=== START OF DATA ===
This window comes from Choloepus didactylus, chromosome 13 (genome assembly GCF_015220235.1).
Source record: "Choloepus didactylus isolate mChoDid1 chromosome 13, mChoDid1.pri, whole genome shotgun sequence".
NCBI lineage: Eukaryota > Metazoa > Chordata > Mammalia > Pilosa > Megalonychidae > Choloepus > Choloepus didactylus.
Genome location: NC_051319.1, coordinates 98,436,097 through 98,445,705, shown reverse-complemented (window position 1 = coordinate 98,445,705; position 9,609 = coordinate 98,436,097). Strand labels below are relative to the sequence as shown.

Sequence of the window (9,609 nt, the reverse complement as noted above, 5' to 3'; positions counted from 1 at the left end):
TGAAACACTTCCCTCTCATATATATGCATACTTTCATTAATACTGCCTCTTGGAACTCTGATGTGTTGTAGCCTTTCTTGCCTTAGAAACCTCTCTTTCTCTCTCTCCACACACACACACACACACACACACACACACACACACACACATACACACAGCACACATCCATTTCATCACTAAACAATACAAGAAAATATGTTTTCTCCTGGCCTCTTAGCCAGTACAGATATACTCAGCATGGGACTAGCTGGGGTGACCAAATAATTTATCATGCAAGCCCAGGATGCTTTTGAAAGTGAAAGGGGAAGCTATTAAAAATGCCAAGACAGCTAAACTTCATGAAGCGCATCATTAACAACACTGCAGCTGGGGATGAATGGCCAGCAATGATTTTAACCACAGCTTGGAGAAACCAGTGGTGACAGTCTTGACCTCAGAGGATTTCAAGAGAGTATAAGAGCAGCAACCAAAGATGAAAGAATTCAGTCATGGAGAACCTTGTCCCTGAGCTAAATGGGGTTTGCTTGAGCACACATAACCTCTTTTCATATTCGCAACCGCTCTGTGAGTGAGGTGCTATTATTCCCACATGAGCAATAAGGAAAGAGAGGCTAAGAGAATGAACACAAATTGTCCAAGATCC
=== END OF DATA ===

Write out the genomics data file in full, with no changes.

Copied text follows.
This window comes from Choloepus didactylus, chromosome 13 (genome assembly GCF_015220235.1).
Source record: "Choloepus didactylus isolate mChoDid1 chromosome 13, mChoDid1.pri, whole genome shotgun sequence".
NCBI lineage: Eukaryota > Metazoa > Chordata > Mammalia > Pilosa > Megalonychidae > Choloepus > Choloepus didactylus.
Genome location: NC_051319.1, coordinates 98,436,097 through 98,445,705, shown reverse-complemented (window position 1 = coordinate 98,445,705; position 9,609 = coordinate 98,436,097). Strand labels below are relative to the sequence as shown.

Sequence of the window (9,609 nt, the reverse complement as noted above, 5' to 3'; positions counted from 1 at the left end):
TGAAACACTTCCCTCTCATATATATGCATACTTTCATTAATACTGCCTCTTGGAACTCTGATGTGTTGTAGCCTTTCTTGCCTTAGAAACCTCTCTTTCTCTCTCTCCACACACACACACACACACACACACACACACACACACACACATACACACAGCACACATCCATTTCATCACTAAACAATACAAGAAAATATGTTTTCTCCTGGCCTCTTAGCCAGTACAGATATACTCAGCATGGGACTAGCTGGGGTGACCAAATAATTTATCATGCAAGCCCAGGATGCTTTTGAAAGTGAAAGGGGAAGCTATTAAAAATGCCAAGACAGCTAAACTTCATGAAGCGCATCATTAACAACACTGCAGCTGGGGATGAATGGCCAGCAATGATTTTAACCACAGCTTGGAGAAACCAGTGGTGACAGTCTTGACCTCAGAGGATTTCAAGAGAGTATAAGAGCAGCAACCAAAGATGAAAGAATTCAGTCATGGAGAACCTTGTCCCTGAGCTAAATGGGGTTTGCTTGAGCACACATAACCTCTTTTCATATTCGCAACCGCTCTGTGAGTGAGGTGCTATTATTCCCACATGAGCAATAAGGAAAGAGAGGCTAAGAGAATGAACACAAATTGTCCAAGATCC